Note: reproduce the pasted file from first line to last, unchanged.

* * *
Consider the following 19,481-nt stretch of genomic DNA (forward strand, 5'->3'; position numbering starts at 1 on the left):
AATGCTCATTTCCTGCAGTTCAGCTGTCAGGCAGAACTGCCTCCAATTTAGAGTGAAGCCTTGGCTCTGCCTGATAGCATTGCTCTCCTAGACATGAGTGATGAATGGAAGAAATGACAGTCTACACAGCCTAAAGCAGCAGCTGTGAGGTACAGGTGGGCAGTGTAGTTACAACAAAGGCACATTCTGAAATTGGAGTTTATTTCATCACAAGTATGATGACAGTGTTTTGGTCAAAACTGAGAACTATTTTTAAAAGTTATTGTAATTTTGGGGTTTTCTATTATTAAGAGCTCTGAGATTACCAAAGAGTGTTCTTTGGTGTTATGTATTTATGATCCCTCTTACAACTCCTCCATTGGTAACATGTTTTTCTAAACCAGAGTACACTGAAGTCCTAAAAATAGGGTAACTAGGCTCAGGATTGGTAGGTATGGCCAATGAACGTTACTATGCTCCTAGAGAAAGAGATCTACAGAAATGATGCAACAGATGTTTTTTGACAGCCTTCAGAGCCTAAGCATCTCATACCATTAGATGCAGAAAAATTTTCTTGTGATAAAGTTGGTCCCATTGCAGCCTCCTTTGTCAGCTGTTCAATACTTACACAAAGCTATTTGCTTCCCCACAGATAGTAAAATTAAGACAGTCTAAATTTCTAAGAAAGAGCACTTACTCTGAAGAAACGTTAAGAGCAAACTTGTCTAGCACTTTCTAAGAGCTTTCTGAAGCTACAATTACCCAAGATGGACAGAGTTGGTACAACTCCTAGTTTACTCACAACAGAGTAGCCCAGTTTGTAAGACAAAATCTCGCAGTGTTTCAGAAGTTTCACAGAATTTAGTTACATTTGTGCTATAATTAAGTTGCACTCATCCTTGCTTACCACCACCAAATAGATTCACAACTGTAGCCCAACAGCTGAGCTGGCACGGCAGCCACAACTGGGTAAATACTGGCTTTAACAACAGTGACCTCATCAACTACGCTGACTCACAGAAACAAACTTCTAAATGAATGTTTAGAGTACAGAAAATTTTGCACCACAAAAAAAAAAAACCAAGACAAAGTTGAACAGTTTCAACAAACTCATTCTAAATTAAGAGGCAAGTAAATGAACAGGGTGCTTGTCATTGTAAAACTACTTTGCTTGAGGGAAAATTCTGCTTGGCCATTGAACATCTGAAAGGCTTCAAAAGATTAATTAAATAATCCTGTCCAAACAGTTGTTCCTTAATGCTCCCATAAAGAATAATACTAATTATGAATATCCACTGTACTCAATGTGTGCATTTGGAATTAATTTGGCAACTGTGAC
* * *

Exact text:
Consider the following 19,481-nt stretch of genomic DNA (forward strand, 5'->3'; position numbering starts at 1 on the left):
AATGCTCATTTCCTGCAGTTCAGCTGTCAGGCAGAACTGCCTCCAATTTAGAGTGAAGCCTTGGCTCTGCCTGATAGCATTGCTCTCCTAGACATGAGTGATGAATGGAAGAAATGACAGTCTACACAGCCTAAAGCAGCAGCTGTGAGGTACAGGTGGGCAGTGTAGTTACAACAAAGGCACATTCTGAAATTGGAGTTTATTTCATCACAAGTATGATGACAGTGTTTTGGTCAAAACTGAGAACTATTTTTAAAAGTTATTGTAATTTTGGGGTTTTCTATTATTAAGAGCTCTGAGATTACCAAAGAGTGTTCTTTGGTGTTATGTATTTATGATCCCTCTTACAACTCCTCCATTGGTAACATGTTTTTCTAAACCAGAGTACACTGAAGTCCTAAAAATAGGGTAACTAGGCTCAGGATTGGTAGGTATGGCCAATGAACGTTACTATGCTCCTAGAGAAAGAGATCTACAGAAATGATGCAACAGATGTTTTTTGACAGCCTTCAGAGCCTAAGCATCTCATACCATTAGATGCAGAAAAATTTTCTTGTGATAAAGTTGGTCCCATTGCAGCCTCCTTTGTCAGCTGTTCAATACTTACACAAAGCTATTTGCTTCCCCACAGATAGTAAAATTAAGACAGTCTAAATTTCTAAGAAAGAGCACTTACTCTGAAGAAACGTTAAGAGCAAACTTGTCTAGCACTTTCTAAGAGCTTTCTGAAGCTACAATTACCCAAGATGGACAGAGTTGGTACAACTCCTAGTTTACTCACAACAGAGTAGCCCAGTTTGTAAGACAAAATCTCGCAGTGTTTCAGAAGTTTCACAGAATTTAGTTACATTTGTGCTATAATTAAGTTGCACTCATCCTTGCTTACCACCACCAAATAGATTCACAACTGTAGCCCAACAGCTGAGCTGGCACGGCAGCCACAACTGGGTAAATACTGGCTTTAACAACAGTGACCTCATCAACTACGCTGACTCACAGAAACAAACTTCTAAATGAATGTTTAGAGTACAGAAAATTTTGCACCACAAAAAAAAAAAACCAAGACAAAGTTGAACAGTTTCAACAAACTCATTCTAAATTAAGAGGCAAGTAAATGAACAGGGTGCTTGTCATTGTAAAACTACTTTGCTTGAGGGAAAATTCTGCTTGGCCATTGAACATCTGAAAGGCTTCAAAAGATTAATTAAATAATCCTGTCCAAACAGTTGTTCCTTAATGCTCCCATAAAGAATAATACTAATTATGAATATCCACTGTACTCAATGTGTGCATTTGGAATTAATTTGGCAACTGTGAC